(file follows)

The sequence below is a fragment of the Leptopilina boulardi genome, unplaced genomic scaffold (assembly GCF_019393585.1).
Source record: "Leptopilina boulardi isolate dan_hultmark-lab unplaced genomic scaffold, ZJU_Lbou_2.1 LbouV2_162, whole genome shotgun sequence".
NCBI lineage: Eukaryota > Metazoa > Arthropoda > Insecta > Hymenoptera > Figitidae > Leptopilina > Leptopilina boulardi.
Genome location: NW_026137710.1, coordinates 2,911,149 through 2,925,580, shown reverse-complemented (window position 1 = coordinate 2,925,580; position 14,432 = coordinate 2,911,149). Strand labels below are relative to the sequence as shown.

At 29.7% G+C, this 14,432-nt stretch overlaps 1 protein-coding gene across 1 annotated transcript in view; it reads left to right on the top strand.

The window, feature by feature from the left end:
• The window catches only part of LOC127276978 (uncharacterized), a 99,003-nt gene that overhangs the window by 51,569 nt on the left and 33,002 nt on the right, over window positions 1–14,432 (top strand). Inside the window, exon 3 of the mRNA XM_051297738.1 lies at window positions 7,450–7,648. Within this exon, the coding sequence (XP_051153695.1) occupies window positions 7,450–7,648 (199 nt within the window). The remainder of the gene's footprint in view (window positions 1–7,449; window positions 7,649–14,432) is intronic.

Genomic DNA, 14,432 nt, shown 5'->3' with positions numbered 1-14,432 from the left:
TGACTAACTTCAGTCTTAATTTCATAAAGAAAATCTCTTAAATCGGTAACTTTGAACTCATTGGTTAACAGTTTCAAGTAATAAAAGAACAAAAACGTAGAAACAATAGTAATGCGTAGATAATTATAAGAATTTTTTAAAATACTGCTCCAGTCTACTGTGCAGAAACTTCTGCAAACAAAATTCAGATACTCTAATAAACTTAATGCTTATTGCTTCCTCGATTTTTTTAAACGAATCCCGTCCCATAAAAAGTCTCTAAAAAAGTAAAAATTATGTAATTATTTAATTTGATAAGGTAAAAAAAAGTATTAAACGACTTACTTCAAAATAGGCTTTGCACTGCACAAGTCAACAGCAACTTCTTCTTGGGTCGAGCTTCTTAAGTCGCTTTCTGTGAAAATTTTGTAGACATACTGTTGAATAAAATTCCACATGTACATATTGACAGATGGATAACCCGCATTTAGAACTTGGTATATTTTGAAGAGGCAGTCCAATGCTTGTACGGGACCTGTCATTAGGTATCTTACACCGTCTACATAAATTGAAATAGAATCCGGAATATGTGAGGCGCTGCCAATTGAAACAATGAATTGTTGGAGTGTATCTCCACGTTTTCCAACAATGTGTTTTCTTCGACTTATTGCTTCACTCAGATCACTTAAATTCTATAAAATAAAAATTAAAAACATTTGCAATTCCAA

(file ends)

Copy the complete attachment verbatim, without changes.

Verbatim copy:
The sequence below is a fragment of the Leptopilina boulardi genome, unplaced genomic scaffold (assembly GCF_019393585.1).
Source record: "Leptopilina boulardi isolate dan_hultmark-lab unplaced genomic scaffold, ZJU_Lbou_2.1 LbouV2_162, whole genome shotgun sequence".
NCBI lineage: Eukaryota > Metazoa > Arthropoda > Insecta > Hymenoptera > Figitidae > Leptopilina > Leptopilina boulardi.
Genome location: NW_026137710.1, coordinates 2,911,149 through 2,925,580, shown reverse-complemented (window position 1 = coordinate 2,925,580; position 14,432 = coordinate 2,911,149). Strand labels below are relative to the sequence as shown.

At 29.7% G+C, this 14,432-nt stretch overlaps 1 protein-coding gene across 1 annotated transcript in view; it reads left to right on the top strand.

The window, feature by feature from the left end:
• The window catches only part of LOC127276978 (uncharacterized), a 99,003-nt gene that overhangs the window by 51,569 nt on the left and 33,002 nt on the right, over window positions 1–14,432 (top strand). Inside the window, exon 3 of the mRNA XM_051297738.1 lies at window positions 7,450–7,648. Within this exon, the coding sequence (XP_051153695.1) occupies window positions 7,450–7,648 (199 nt within the window). The remainder of the gene's footprint in view (window positions 1–7,449; window positions 7,649–14,432) is intronic.

Genomic DNA, 14,432 nt, shown 5'->3' with positions numbered 1-14,432 from the left:
TGACTAACTTCAGTCTTAATTTCATAAAGAAAATCTCTTAAATCGGTAACTTTGAACTCATTGGTTAACAGTTTCAAGTAATAAAAGAACAAAAACGTAGAAACAATAGTAATGCGTAGATAATTATAAGAATTTTTTAAAATACTGCTCCAGTCTACTGTGCAGAAACTTCTGCAAACAAAATTCAGATACTCTAATAAACTTAATGCTTATTGCTTCCTCGATTTTTTTAAACGAATCCCGTCCCATAAAAAGTCTCTAAAAAAGTAAAAATTATGTAATTATTTAATTTGATAAGGTAAAAAAAAGTATTAAACGACTTACTTCAAAATAGGCTTTGCACTGCACAAGTCAACAGCAACTTCTTCTTGGGTCGAGCTTCTTAAGTCGCTTTCTGTGAAAATTTTGTAGACATACTGTTGAATAAAATTCCACATGTACATATTGACAGATGGATAACCCGCATTTAGAACTTGGTATATTTTGAAGAGGCAGTCCAATGCTTGTACGGGACCTGTCATTAGGTATCTTACACCGTCTACATAAATTGAAATAGAATCCGGAATATGTGAGGCGCTGCCAATTGAAACAATGAATTGTTGGAGTGTATCTCCACGTTTTCCAACAATGTGTTTTCTTCGACTTATTGCTTCACTCAGATCACTTAAATTCTATAAAATAAAAATTAAAAACATTTGCAATTCCAA